This is absolutely misleading, and had I known, if it had registered that the only difference was that this volume is 2-in-1 without the actual Annual in full, I definitely would NOT have bothered with this! I already have the original individual volumes, neither of which contains the Annual that was published those 17ish years after, and I’d thus prefer those.

current_and_older_edition

The art itself is basically the same on this new edition, it’s the words/fonts on the cover that is different. The art is centered on the new one and basically in full, while it’s off to the side on the original, wrapping slightly to the back. The original edition maintains the logo from the comics the story appeared in, as well as the story logo of A Death in the Family from those issues.

death_in_the_family_old_back

Personally, my ideal back cover is a mix of the original and the current…I would include the original cover images, but use the current text describing the story(ies) contained.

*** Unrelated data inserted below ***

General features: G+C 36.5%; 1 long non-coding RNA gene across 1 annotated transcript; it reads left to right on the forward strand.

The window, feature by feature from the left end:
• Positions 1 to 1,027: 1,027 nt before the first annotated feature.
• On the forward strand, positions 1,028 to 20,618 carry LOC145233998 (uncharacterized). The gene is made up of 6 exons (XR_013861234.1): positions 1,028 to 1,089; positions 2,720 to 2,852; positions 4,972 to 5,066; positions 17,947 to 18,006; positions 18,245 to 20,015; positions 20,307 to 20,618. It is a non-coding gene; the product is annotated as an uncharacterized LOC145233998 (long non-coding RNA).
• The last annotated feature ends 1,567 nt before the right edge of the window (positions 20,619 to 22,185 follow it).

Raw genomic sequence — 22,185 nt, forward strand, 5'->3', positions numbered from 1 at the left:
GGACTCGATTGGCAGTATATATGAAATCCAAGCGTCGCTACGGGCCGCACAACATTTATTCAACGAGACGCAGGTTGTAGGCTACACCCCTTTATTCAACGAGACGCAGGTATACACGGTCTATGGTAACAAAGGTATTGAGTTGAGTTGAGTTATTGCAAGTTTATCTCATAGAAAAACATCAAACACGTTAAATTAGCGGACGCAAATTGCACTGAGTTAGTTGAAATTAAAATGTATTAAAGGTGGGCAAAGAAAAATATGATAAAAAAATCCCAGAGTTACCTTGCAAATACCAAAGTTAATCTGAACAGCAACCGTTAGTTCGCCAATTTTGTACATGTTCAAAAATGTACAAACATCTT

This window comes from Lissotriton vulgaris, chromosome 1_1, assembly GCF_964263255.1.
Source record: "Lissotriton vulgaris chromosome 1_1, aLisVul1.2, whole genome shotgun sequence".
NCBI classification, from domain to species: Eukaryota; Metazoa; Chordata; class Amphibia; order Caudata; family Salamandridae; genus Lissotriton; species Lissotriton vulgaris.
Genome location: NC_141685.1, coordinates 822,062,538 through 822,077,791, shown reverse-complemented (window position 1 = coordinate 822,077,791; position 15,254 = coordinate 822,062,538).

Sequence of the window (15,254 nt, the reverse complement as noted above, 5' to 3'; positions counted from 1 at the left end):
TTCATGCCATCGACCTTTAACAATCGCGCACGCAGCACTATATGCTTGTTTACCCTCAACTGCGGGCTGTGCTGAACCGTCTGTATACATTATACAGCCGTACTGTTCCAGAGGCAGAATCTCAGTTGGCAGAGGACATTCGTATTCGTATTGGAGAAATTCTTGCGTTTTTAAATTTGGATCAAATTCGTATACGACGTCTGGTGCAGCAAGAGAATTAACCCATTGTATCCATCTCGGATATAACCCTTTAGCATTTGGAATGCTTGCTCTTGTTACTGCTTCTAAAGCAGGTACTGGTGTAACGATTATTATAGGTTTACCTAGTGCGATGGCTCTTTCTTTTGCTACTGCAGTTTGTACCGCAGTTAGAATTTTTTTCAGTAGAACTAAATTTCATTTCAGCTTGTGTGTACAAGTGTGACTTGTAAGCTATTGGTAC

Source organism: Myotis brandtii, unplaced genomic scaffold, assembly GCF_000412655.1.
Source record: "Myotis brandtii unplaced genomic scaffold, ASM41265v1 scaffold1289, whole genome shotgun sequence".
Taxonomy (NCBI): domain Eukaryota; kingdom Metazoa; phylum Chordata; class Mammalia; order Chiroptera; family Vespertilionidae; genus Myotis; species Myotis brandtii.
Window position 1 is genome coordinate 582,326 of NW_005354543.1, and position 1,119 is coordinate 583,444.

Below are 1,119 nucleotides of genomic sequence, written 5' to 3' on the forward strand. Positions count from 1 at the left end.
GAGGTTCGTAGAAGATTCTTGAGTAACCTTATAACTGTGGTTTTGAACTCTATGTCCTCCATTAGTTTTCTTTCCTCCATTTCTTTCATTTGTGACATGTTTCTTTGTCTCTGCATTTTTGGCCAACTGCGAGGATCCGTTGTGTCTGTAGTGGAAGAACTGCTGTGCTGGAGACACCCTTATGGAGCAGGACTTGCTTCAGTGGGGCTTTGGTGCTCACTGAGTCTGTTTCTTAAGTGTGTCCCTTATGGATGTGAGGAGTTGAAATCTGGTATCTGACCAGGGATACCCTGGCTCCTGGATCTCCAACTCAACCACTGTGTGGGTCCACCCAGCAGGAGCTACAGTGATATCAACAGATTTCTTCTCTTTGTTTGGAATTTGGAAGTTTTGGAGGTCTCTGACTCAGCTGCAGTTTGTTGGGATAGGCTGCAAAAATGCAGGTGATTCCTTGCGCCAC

My original edition is the sixth printing or so, and quite beat up from numerous re-reads and being with me for over 20 years. Ditto for the Lonely Place of Dying volume.

older_death_in_family_lonely_place_of_dying

Here are the two original editions. They show their age, and are far from anything resembling pristine condition, as they are two of the oldest volumes in my entire collection. That can also be seen below with the prices of both books…

pricing_old_dif

I think the first printing of A Death in the Family may have had a $3.95 cover price, but I’m not certain. Obviously the sixth printing has the $4.95 cover price. Which, with at least a couple of the issues being oversized/extra-length is not bad at all.